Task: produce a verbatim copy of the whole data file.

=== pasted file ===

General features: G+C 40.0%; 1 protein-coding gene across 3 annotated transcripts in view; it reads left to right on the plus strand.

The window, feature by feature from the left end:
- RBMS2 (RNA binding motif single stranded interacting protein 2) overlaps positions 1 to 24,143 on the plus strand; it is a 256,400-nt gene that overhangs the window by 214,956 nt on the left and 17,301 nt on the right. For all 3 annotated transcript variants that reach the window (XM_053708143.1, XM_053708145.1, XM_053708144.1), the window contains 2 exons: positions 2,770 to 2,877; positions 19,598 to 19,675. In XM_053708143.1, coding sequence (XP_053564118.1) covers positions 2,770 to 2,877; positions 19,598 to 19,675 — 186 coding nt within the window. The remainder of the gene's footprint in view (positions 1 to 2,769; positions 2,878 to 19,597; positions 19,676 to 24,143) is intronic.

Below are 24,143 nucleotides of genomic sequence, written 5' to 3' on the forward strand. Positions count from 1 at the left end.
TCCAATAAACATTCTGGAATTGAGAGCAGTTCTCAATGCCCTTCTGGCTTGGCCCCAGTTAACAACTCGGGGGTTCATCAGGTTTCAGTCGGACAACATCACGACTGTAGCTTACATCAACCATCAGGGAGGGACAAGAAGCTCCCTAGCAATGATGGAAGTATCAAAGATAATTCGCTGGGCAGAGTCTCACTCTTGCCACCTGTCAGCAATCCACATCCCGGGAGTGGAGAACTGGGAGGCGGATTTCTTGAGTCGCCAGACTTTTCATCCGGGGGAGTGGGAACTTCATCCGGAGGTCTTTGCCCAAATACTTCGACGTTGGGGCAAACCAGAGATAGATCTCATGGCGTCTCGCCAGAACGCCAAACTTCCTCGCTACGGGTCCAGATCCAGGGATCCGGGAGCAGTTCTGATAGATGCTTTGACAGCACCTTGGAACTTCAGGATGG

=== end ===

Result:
General features: G+C 40.0%; 1 protein-coding gene across 3 annotated transcripts in view; it reads left to right on the plus strand.

The window, feature by feature from the left end:
- RBMS2 (RNA binding motif single stranded interacting protein 2) overlaps positions 1 to 24,143 on the plus strand; it is a 256,400-nt gene that overhangs the window by 214,956 nt on the left and 17,301 nt on the right. For all 3 annotated transcript variants that reach the window (XM_053708143.1, XM_053708145.1, XM_053708144.1), the window contains 2 exons: positions 2,770 to 2,877; positions 19,598 to 19,675. In XM_053708143.1, coding sequence (XP_053564118.1) covers positions 2,770 to 2,877; positions 19,598 to 19,675 — 186 coding nt within the window. The remainder of the gene's footprint in view (positions 1 to 2,769; positions 2,878 to 19,597; positions 19,676 to 24,143) is intronic.

Below are 24,143 nucleotides of genomic sequence, written 5' to 3' on the forward strand. Positions count from 1 at the left end.
TCCAATAAACATTCTGGAATTGAGAGCAGTTCTCAATGCCCTTCTGGCTTGGCCCCAGTTAACAACTCGGGGGTTCATCAGGTTTCAGTCGGACAACATCACGACTGTAGCTTACATCAACCATCAGGGAGGGACAAGAAGCTCCCTAGCAATGATGGAAGTATCAAAGATAATTCGCTGGGCAGAGTCTCACTCTTGCCACCTGTCAGCAATCCACATCCCGGGAGTGGAGAACTGGGAGGCGGATTTCTTGAGTCGCCAGACTTTTCATCCGGGGGAGTGGGAACTTCATCCGGAGGTCTTTGCCCAAATACTTCGACGTTGGGGCAAACCAGAGATAGATCTCATGGCGTCTCGCCAGAACGCCAAACTTCCTCGCTACGGGTCCAGATCCAGGGATCCGGGAGCAGTTCTGATAGATGCTTTGACAGCACCTTGGAACTTCAGGATGG